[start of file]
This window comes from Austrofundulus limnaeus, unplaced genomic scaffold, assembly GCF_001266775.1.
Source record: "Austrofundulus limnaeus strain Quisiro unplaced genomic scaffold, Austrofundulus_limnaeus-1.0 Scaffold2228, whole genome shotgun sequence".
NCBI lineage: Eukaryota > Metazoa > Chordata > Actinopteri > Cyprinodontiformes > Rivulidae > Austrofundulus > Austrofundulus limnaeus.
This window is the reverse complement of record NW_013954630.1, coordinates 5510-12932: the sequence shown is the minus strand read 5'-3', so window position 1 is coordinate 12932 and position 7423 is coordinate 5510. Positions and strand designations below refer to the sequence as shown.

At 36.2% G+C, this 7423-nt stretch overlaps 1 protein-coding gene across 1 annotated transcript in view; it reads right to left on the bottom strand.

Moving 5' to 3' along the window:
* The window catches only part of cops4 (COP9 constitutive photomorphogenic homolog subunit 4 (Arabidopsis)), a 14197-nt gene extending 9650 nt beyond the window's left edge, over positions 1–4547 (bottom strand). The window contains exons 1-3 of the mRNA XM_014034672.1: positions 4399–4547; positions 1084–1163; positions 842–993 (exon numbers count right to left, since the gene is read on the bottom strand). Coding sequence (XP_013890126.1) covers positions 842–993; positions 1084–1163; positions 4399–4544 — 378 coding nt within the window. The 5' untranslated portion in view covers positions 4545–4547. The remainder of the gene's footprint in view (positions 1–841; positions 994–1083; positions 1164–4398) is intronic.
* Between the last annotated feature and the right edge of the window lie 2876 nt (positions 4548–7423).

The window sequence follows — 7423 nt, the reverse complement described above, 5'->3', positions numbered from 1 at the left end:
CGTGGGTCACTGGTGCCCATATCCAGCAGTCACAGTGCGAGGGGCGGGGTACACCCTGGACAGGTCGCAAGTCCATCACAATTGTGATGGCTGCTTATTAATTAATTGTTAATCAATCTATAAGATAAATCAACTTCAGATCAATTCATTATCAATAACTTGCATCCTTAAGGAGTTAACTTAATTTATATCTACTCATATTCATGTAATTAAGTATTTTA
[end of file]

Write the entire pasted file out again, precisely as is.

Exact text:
This window comes from Austrofundulus limnaeus, unplaced genomic scaffold, assembly GCF_001266775.1.
Source record: "Austrofundulus limnaeus strain Quisiro unplaced genomic scaffold, Austrofundulus_limnaeus-1.0 Scaffold2228, whole genome shotgun sequence".
NCBI lineage: Eukaryota > Metazoa > Chordata > Actinopteri > Cyprinodontiformes > Rivulidae > Austrofundulus > Austrofundulus limnaeus.
This window is the reverse complement of record NW_013954630.1, coordinates 5510-12932: the sequence shown is the minus strand read 5'-3', so window position 1 is coordinate 12932 and position 7423 is coordinate 5510. Positions and strand designations below refer to the sequence as shown.

At 36.2% G+C, this 7423-nt stretch overlaps 1 protein-coding gene across 1 annotated transcript in view; it reads right to left on the bottom strand.

Moving 5' to 3' along the window:
* The window catches only part of cops4 (COP9 constitutive photomorphogenic homolog subunit 4 (Arabidopsis)), a 14197-nt gene extending 9650 nt beyond the window's left edge, over positions 1–4547 (bottom strand). The window contains exons 1-3 of the mRNA XM_014034672.1: positions 4399–4547; positions 1084–1163; positions 842–993 (exon numbers count right to left, since the gene is read on the bottom strand). Coding sequence (XP_013890126.1) covers positions 842–993; positions 1084–1163; positions 4399–4544 — 378 coding nt within the window. The 5' untranslated portion in view covers positions 4545–4547. The remainder of the gene's footprint in view (positions 1–841; positions 994–1083; positions 1164–4398) is intronic.
* Between the last annotated feature and the right edge of the window lie 2876 nt (positions 4548–7423).

The window sequence follows — 7423 nt, the reverse complement described above, 5'->3', positions numbered from 1 at the left end:
CGTGGGTCACTGGTGCCCATATCCAGCAGTCACAGTGCGAGGGGCGGGGTACACCCTGGACAGGTCGCAAGTCCATCACAATTGTGATGGCTGCTTATTAATTAATTGTTAATCAATCTATAAGATAAATCAACTTCAGATCAATTCATTATCAATAACTTGCATCCTTAAGGAGTTAACTTAATTTATATCTACTCATATTCATGTAATTAAGTATTTTA